14 April, 2008

Spring Cleaning: Minestrone Soup

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Minestrone Soup
Can of Red Kidney Beans – Check
Two Cubes of Frozen Spinach – Check
One each Red & Green wrinkled Peppers – Check
Fistful of Pasta – Check
One Almost Dead Carrot – Check
Last Few Tomatoes – Check
A cup of Pasatta – Check
Sprinkle of Dried Herbs – Check

Makes -> Delicious & Nourishing Bowl of Soup, a complete meal.
For a notorious hoarder in me who can’t stand the sight of empty shelves, it is always challenging task to empty the fridge/freezer and pantry. I kind of hate late November days when we start packing for our annual trip to India for one full month and I am not allowed to buy any fresh ingredient from mid month itself. It is very nerve-racking experience when we have to cook frozen and canned products skipping my favourite visit to weekend Farmer’s market for freshest of fresh ingredients with bright colours and packed with nutrition.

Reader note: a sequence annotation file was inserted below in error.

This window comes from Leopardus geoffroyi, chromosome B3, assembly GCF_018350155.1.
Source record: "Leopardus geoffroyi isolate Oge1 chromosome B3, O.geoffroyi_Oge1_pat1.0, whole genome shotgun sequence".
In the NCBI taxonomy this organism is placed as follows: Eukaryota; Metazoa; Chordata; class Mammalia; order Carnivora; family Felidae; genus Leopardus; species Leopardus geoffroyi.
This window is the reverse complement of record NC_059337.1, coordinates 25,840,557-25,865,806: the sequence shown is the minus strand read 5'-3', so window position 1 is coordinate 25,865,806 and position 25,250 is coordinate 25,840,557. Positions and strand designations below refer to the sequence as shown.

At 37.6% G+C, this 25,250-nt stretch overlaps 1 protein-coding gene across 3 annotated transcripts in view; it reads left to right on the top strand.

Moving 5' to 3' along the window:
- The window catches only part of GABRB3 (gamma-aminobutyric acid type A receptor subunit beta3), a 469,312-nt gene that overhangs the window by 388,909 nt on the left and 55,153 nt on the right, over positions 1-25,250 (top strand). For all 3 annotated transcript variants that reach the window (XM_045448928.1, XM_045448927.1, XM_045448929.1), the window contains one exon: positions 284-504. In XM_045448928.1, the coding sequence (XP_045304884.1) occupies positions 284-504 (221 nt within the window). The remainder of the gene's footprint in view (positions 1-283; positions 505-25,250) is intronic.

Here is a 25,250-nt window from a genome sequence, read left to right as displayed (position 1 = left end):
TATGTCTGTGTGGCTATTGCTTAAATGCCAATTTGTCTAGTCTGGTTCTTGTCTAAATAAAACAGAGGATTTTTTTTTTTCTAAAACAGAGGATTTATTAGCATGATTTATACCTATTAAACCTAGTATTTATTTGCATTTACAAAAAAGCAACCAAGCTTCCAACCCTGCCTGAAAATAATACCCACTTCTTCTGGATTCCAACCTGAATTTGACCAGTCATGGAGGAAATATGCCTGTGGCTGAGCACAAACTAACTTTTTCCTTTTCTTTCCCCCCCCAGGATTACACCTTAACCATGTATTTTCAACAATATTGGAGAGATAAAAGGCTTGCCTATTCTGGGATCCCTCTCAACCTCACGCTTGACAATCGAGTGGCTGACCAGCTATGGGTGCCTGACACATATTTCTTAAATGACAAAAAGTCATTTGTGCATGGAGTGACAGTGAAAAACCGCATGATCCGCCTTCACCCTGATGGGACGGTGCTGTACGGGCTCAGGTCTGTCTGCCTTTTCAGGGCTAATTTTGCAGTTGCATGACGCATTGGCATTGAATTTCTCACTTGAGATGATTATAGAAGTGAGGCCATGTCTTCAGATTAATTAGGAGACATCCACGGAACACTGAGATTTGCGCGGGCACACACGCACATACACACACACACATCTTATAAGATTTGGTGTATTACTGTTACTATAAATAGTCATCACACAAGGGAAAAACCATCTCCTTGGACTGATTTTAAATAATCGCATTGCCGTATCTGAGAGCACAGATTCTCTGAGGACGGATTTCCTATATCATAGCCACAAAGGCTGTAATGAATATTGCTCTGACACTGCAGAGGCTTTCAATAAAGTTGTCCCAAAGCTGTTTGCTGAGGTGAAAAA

This weekend I had to go through similar experience. We are leaving to India in 2 days time. Oh, I simply can’t seem to hide that stupid smile stuck on my face since past few days. I have been counting the days and then hours and now minutes. Although it’s a short trip for just 18 days, I have already planned up for each and every day of our stay. I am excited about eating all that delicious food cooked by Amma and Atte, two big functions at home, beach parties, lots of shopping, catching up with all hot gossips with cousins and friends and most importantly enjoy Indian Monsoon and Mangoes.


With our trip to India and lots of other things to think of, this time it was not that difficult to deal with Spring Cleaning. With just few days left for our trip, it wasn’t surprising to see almost empty fridge staring at me. There is hardly enough vegetables to use in curries and we opted for using them in heart warming Soups, next best thing to eat and enjoy. And what is better than delicious bowl of Minestrone Soup packed with flavours and nutrition. We used the ingredients based on what we had on hand rather than strictly following the recipe. We ended up with enough soup for two dinners which indeed was one complete satisfying meal. Please free to use any vegetables and beans of your choice and enjoy this bowl of goodness.